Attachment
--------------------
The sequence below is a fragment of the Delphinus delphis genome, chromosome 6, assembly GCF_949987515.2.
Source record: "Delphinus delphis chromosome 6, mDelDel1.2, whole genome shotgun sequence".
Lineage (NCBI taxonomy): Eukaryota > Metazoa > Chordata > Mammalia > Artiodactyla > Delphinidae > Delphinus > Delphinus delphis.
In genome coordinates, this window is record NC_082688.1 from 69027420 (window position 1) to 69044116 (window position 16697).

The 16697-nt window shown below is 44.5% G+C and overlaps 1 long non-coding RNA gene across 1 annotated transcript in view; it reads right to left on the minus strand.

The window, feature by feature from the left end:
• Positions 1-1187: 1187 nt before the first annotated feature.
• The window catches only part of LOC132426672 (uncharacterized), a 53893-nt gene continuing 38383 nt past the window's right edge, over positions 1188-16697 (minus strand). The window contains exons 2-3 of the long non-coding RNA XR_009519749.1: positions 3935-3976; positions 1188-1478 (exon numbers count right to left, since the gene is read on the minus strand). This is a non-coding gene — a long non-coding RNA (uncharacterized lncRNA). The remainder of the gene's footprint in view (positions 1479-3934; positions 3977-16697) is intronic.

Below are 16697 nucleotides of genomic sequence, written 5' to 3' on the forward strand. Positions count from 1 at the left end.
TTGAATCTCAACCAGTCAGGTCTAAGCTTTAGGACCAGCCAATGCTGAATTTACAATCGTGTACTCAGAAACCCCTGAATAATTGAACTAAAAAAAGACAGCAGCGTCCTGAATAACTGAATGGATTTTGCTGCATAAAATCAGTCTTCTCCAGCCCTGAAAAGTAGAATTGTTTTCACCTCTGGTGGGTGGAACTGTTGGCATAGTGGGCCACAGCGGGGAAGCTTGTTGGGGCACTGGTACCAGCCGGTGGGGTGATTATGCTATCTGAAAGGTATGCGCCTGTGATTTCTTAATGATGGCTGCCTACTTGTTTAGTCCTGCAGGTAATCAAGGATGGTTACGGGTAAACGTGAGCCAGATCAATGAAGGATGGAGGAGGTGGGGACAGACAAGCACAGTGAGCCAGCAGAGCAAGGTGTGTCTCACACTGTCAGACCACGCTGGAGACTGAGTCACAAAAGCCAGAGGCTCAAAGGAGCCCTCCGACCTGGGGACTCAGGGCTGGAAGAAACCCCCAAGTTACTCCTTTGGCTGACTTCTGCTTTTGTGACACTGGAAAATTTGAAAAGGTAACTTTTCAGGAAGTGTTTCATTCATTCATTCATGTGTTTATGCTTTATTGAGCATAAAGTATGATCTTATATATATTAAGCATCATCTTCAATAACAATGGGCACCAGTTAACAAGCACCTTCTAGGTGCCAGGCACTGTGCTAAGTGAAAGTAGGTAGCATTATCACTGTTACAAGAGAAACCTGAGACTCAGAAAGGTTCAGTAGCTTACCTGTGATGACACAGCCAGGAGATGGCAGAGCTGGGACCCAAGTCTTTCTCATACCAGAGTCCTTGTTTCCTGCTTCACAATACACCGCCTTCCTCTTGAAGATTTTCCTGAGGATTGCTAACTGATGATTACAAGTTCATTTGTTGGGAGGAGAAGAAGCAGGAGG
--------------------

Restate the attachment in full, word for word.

The sequence below is a fragment of the Delphinus delphis genome, chromosome 6, assembly GCF_949987515.2.
Source record: "Delphinus delphis chromosome 6, mDelDel1.2, whole genome shotgun sequence".
Lineage (NCBI taxonomy): Eukaryota > Metazoa > Chordata > Mammalia > Artiodactyla > Delphinidae > Delphinus > Delphinus delphis.
In genome coordinates, this window is record NC_082688.1 from 69027420 (window position 1) to 69044116 (window position 16697).

The 16697-nt window shown below is 44.5% G+C and overlaps 1 long non-coding RNA gene across 1 annotated transcript in view; it reads right to left on the minus strand.

The window, feature by feature from the left end:
• Positions 1-1187: 1187 nt before the first annotated feature.
• The window catches only part of LOC132426672 (uncharacterized), a 53893-nt gene continuing 38383 nt past the window's right edge, over positions 1188-16697 (minus strand). The window contains exons 2-3 of the long non-coding RNA XR_009519749.1: positions 3935-3976; positions 1188-1478 (exon numbers count right to left, since the gene is read on the minus strand). This is a non-coding gene — a long non-coding RNA (uncharacterized lncRNA). The remainder of the gene's footprint in view (positions 1479-3934; positions 3977-16697) is intronic.

Below are 16697 nucleotides of genomic sequence, written 5' to 3' on the forward strand. Positions count from 1 at the left end.
TTGAATCTCAACCAGTCAGGTCTAAGCTTTAGGACCAGCCAATGCTGAATTTACAATCGTGTACTCAGAAACCCCTGAATAATTGAACTAAAAAAAGACAGCAGCGTCCTGAATAACTGAATGGATTTTGCTGCATAAAATCAGTCTTCTCCAGCCCTGAAAAGTAGAATTGTTTTCACCTCTGGTGGGTGGAACTGTTGGCATAGTGGGCCACAGCGGGGAAGCTTGTTGGGGCACTGGTACCAGCCGGTGGGGTGATTATGCTATCTGAAAGGTATGCGCCTGTGATTTCTTAATGATGGCTGCCTACTTGTTTAGTCCTGCAGGTAATCAAGGATGGTTACGGGTAAACGTGAGCCAGATCAATGAAGGATGGAGGAGGTGGGGACAGACAAGCACAGTGAGCCAGCAGAGCAAGGTGTGTCTCACACTGTCAGACCACGCTGGAGACTGAGTCACAAAAGCCAGAGGCTCAAAGGAGCCCTCCGACCTGGGGACTCAGGGCTGGAAGAAACCCCCAAGTTACTCCTTTGGCTGACTTCTGCTTTTGTGACACTGGAAAATTTGAAAAGGTAACTTTTCAGGAAGTGTTTCATTCATTCATTCATGTGTTTATGCTTTATTGAGCATAAAGTATGATCTTATATATATTAAGCATCATCTTCAATAACAATGGGCACCAGTTAACAAGCACCTTCTAGGTGCCAGGCACTGTGCTAAGTGAAAGTAGGTAGCATTATCACTGTTACAAGAGAAACCTGAGACTCAGAAAGGTTCAGTAGCTTACCTGTGATGACACAGCCAGGAGATGGCAGAGCTGGGACCCAAGTCTTTCTCATACCAGAGTCCTTGTTTCCTGCTTCACAATACACCGCCTTCCTCTTGAAGATTTTCCTGAGGATTGCTAACTGATGATTACAAGTTCATTTGTTGGGAGGAGAAGAAGCAGGAGG